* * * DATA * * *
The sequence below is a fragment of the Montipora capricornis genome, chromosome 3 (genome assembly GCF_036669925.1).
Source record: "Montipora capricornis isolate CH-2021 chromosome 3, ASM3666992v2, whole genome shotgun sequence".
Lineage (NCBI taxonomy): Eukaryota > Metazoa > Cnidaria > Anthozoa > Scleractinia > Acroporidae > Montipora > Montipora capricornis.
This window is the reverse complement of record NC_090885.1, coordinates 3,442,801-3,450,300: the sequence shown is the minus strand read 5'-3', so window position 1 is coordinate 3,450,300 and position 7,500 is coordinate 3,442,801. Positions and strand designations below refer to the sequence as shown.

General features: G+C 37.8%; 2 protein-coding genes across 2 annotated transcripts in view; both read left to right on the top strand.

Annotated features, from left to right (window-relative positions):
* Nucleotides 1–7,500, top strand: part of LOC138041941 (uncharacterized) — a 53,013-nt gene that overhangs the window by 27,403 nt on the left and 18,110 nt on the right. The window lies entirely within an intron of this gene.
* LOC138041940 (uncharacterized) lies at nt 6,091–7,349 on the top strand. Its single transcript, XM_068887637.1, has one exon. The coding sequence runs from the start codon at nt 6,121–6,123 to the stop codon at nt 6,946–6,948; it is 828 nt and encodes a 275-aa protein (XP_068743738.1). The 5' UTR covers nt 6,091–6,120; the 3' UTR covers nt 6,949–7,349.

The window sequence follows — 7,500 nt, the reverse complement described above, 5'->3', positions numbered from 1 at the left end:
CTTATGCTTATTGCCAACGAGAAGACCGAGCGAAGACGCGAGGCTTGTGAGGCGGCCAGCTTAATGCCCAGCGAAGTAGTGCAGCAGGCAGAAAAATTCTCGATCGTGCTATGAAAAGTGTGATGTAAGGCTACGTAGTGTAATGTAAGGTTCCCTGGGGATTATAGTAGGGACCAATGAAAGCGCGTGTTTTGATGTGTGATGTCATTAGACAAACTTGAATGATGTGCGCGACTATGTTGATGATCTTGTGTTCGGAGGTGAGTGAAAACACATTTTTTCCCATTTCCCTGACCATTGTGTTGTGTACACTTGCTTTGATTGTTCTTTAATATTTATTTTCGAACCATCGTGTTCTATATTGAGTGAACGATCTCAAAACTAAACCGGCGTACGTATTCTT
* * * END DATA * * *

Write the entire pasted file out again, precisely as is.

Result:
The sequence below is a fragment of the Montipora capricornis genome, chromosome 3 (genome assembly GCF_036669925.1).
Source record: "Montipora capricornis isolate CH-2021 chromosome 3, ASM3666992v2, whole genome shotgun sequence".
Lineage (NCBI taxonomy): Eukaryota > Metazoa > Cnidaria > Anthozoa > Scleractinia > Acroporidae > Montipora > Montipora capricornis.
This window is the reverse complement of record NC_090885.1, coordinates 3,442,801-3,450,300: the sequence shown is the minus strand read 5'-3', so window position 1 is coordinate 3,450,300 and position 7,500 is coordinate 3,442,801. Positions and strand designations below refer to the sequence as shown.

General features: G+C 37.8%; 2 protein-coding genes across 2 annotated transcripts in view; both read left to right on the top strand.

Annotated features, from left to right (window-relative positions):
* Nucleotides 1–7,500, top strand: part of LOC138041941 (uncharacterized) — a 53,013-nt gene that overhangs the window by 27,403 nt on the left and 18,110 nt on the right. The window lies entirely within an intron of this gene.
* LOC138041940 (uncharacterized) lies at nt 6,091–7,349 on the top strand. Its single transcript, XM_068887637.1, has one exon. The coding sequence runs from the start codon at nt 6,121–6,123 to the stop codon at nt 6,946–6,948; it is 828 nt and encodes a 275-aa protein (XP_068743738.1). The 5' UTR covers nt 6,091–6,120; the 3' UTR covers nt 6,949–7,349.

The window sequence follows — 7,500 nt, the reverse complement described above, 5'->3', positions numbered from 1 at the left end:
CTTATGCTTATTGCCAACGAGAAGACCGAGCGAAGACGCGAGGCTTGTGAGGCGGCCAGCTTAATGCCCAGCGAAGTAGTGCAGCAGGCAGAAAAATTCTCGATCGTGCTATGAAAAGTGTGATGTAAGGCTACGTAGTGTAATGTAAGGTTCCCTGGGGATTATAGTAGGGACCAATGAAAGCGCGTGTTTTGATGTGTGATGTCATTAGACAAACTTGAATGATGTGCGCGACTATGTTGATGATCTTGTGTTCGGAGGTGAGTGAAAACACATTTTTTCCCATTTCCCTGACCATTGTGTTGTGTACACTTGCTTTGATTGTTCTTTAATATTTATTTTCGAACCATCGTGTTCTATATTGAGTGAACGATCTCAAAACTAAACCGGCGTACGTATTCTT